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The mistake that bookmakers made after the Malaysian Grand Prix was to rate Ferrari driver Sebastian Vettel as a live threat to the Mercedes duo, Lewis Hamilton and Nico Rosberg. As one wrote in previewing the subsequent Chinese Grand Prix last week, Vettel’s Malaysian Grand Prix had much more to do with race strategies than race speed and, all things being equal, he would not finish ahead of either Hamilton or Rosberg – the Mercedes drivers finished first and second respectively and, while the Ferraris of Vettel and Kimi Raikkonen took the chequered flag in close attendance, neither the German nor the Finn had a winning chance.
The mistake that one thinks that bookmakers have made after the Chinese Grand Prix is to rate Hamilton as more than twice as likely as Rosberg to start the Bahrain Grand Prix from pole position. Hamilton is available at odds of -200 with several bookmakers, including Bet365 and Boylesports, whereas Rosberg is trading at odds of +275 with PaddyPower. Hamilton’s odds imply a 66.7 per cent chance and Rosberg’s odds imply a 26.7 per cent chance – of course, one is not taking into account the theoretical profit margins that bookmakers operate because one does not need to go into that much detail to illustrate one’s point that odds compilers are overrating the Briton.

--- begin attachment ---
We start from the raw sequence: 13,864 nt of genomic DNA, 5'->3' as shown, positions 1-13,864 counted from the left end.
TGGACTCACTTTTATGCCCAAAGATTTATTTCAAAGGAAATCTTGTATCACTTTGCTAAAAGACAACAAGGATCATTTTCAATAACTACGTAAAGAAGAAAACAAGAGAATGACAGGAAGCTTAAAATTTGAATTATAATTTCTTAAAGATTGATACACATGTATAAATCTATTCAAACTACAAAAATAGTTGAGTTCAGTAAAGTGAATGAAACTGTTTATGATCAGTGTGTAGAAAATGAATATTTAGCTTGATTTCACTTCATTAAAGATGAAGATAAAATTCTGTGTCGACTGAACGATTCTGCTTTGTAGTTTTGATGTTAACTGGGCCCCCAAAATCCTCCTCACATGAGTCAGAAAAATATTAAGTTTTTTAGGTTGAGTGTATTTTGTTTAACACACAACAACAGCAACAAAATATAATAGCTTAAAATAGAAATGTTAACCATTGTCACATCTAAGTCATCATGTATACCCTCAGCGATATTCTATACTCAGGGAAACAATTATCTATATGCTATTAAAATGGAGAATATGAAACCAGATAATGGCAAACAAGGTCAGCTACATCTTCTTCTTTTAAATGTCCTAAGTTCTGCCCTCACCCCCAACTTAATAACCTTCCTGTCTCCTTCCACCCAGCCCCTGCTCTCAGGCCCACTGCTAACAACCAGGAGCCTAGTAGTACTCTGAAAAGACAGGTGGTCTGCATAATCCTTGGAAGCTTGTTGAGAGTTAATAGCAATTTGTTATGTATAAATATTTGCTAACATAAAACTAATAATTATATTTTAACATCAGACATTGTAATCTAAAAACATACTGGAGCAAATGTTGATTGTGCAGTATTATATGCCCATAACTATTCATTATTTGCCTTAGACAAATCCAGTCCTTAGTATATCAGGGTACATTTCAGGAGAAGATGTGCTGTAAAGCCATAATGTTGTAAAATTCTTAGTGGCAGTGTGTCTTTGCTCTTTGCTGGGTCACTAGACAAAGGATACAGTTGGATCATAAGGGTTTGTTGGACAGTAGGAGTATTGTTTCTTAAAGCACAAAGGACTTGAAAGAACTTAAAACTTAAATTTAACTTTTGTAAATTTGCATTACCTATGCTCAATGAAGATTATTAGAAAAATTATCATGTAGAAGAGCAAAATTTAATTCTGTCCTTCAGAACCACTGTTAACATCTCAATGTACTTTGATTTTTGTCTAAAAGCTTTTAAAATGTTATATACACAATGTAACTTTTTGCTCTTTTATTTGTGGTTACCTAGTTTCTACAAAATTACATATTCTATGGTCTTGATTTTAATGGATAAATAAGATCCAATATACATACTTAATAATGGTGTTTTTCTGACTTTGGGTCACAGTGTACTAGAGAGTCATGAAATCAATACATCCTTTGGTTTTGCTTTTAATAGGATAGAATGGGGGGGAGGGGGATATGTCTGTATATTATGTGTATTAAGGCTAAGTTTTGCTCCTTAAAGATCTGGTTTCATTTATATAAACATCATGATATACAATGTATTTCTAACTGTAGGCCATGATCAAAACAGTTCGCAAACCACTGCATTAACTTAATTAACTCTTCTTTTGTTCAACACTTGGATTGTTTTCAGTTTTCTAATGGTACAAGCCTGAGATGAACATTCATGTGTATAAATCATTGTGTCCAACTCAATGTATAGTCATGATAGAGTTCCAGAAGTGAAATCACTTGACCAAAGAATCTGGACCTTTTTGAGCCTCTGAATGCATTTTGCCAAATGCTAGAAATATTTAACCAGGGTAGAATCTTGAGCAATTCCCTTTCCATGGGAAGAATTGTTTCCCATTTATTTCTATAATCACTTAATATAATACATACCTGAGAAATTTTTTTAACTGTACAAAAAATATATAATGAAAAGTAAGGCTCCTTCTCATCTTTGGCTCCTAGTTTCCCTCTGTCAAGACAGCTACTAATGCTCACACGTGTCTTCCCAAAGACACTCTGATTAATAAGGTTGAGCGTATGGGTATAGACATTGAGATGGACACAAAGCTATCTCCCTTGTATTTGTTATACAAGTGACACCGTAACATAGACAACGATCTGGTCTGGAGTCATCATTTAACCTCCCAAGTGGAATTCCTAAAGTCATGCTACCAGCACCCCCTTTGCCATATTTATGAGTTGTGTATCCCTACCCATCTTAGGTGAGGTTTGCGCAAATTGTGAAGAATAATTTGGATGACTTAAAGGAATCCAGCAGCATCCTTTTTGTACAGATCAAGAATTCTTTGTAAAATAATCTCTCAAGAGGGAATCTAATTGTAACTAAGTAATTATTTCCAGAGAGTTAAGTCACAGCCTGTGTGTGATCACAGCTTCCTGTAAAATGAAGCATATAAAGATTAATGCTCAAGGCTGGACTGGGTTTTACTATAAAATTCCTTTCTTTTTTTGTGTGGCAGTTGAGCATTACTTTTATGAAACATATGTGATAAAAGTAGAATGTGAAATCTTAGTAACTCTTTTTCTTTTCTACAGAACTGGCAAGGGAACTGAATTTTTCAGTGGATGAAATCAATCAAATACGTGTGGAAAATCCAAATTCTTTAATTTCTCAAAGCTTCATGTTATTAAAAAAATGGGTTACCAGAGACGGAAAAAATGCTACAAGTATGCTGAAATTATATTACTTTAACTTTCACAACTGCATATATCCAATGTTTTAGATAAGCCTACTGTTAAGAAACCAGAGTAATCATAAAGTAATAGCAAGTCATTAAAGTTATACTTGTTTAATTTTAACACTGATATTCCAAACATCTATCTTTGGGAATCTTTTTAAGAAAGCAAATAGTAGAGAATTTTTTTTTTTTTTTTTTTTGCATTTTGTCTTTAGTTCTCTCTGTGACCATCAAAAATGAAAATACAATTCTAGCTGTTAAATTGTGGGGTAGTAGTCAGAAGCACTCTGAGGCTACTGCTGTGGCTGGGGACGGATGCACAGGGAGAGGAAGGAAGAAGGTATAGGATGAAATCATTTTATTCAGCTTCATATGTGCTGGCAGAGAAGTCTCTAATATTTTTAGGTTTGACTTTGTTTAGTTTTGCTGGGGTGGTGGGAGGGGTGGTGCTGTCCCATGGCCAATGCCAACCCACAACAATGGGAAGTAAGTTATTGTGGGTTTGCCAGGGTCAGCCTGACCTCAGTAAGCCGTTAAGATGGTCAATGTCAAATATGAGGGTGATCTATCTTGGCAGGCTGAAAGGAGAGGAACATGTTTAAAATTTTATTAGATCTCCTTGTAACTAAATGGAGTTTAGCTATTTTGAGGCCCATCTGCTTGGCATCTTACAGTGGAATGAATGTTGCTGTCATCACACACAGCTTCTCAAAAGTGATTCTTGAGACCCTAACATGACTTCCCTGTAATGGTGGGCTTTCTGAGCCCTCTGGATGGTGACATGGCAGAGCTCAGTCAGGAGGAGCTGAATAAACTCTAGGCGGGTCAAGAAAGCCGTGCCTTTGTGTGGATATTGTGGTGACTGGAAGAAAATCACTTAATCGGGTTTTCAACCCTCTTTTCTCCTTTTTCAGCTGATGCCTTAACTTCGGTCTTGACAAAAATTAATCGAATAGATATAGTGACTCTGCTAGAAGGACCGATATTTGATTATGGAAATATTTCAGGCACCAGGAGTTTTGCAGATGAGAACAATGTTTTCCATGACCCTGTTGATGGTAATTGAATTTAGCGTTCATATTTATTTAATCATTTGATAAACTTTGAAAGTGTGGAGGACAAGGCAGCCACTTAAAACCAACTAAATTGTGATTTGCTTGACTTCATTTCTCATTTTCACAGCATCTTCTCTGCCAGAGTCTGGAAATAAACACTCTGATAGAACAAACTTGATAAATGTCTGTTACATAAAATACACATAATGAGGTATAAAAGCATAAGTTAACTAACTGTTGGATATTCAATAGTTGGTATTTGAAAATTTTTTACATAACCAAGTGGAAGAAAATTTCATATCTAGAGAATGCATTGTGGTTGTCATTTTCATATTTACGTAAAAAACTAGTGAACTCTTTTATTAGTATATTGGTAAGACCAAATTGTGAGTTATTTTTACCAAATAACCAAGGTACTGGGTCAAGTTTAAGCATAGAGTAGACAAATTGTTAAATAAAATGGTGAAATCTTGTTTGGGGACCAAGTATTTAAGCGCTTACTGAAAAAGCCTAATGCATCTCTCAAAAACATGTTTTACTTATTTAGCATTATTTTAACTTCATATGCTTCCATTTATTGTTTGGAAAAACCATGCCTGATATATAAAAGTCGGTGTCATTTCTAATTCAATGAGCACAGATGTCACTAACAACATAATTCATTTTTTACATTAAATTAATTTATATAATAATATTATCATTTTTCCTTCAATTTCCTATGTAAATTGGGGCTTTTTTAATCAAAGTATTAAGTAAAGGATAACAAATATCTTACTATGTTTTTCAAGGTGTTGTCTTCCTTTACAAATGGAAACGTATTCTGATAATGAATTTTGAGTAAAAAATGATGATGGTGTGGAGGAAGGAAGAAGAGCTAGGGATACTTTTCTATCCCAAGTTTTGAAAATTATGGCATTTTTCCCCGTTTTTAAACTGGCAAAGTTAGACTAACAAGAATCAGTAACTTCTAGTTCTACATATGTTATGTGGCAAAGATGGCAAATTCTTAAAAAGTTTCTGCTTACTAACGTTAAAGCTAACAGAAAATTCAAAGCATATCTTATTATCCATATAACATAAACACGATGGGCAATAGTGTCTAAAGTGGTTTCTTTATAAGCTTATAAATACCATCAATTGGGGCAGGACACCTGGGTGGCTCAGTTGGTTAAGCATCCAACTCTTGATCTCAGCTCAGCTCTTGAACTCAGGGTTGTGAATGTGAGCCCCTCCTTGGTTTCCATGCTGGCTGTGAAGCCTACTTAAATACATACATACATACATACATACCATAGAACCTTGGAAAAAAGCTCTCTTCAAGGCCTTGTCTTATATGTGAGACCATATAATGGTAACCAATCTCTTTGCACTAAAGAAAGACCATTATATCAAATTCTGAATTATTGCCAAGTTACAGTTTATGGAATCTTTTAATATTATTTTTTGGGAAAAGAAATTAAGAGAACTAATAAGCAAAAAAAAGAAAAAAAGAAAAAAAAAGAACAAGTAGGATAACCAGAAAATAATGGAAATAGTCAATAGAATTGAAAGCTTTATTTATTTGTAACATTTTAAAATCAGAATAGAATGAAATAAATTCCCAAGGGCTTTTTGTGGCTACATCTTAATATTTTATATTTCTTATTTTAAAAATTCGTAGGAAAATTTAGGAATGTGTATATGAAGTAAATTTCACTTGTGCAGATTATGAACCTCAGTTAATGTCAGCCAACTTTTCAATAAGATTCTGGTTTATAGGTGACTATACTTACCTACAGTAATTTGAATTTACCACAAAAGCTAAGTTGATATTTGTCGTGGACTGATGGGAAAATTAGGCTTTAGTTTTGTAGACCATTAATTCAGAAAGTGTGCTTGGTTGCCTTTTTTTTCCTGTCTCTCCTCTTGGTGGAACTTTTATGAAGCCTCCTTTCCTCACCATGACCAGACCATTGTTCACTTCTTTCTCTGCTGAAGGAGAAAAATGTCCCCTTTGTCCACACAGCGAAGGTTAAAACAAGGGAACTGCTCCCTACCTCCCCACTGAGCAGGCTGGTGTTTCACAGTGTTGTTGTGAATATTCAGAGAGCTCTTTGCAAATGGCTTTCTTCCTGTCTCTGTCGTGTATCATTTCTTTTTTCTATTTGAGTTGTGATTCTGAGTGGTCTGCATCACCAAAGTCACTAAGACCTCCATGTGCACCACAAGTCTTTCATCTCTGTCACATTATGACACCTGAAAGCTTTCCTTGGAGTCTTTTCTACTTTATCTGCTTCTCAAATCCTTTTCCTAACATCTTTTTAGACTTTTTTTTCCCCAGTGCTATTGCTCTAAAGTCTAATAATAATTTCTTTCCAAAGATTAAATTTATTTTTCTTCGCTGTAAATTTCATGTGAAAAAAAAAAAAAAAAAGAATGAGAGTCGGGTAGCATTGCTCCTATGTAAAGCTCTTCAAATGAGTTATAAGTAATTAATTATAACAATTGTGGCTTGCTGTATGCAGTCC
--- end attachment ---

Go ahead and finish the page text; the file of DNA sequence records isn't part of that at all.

Hamilton merits Bahrain Grand Prix favouritism because he is a better driver than Rosberg and it is clear that the Briton has got under the skin of the German in no small way – they are teammates in the loosest sense of the word. But the fact is that Hamilton pipped Rosberg to the Chinese Grand Prix pole position by 0.046 seconds, which is basically nothing in Formula One. Another fact worth noting is that Rosberg out qualified Hamilton 12 times in last season’s 19 races.
How would one bet on the Bahrain Grand Prix pole position market if one was a bookmaker? Well, for starters, one would have 100 per cent in Hamilton and Rosberg because only once in the last 22 races has a non-Mercedes driver started from the best spot on the grid and Felipe Massa had some help in that the Briton did not set a time in the final qualifying session of the 2014 Austrian Grand Prix. One would split the 100 per cent about 60-40 in favour of Hamilton, which would result in pole position odds of around -154 for the Briton and +150 for Rosberg – and even that may be overstating the gap between the Mercedes drivers. One thinks that Rosberg represents obvious Bahrain Grand Prix pole position value.
Rosberg qualified fastest for last year’s Bahrain Grand Prix – his final preliminary lap was 0.279 seconds quicker than Hamilton’s effort – only for him to give away his advantage at the first corner of the race. It was the second year in a row that Rosberg had started the Bahrain Grand Prix from pole position – in 2013 he was 0.254 seconds and more too fast for everyone in qualifying – and not gone on to win the race. The fact that Rosberg has out qualified Hamilton in Bahrain on both occasions that they have shared machinery further justifies one’s view that the German should be trading at shorter odds to secure another pole position.
Rosberg to take pole position at Bahrain GP
Qualifying 18th April 16:00 GMT
Where to Bet: PaddyPower
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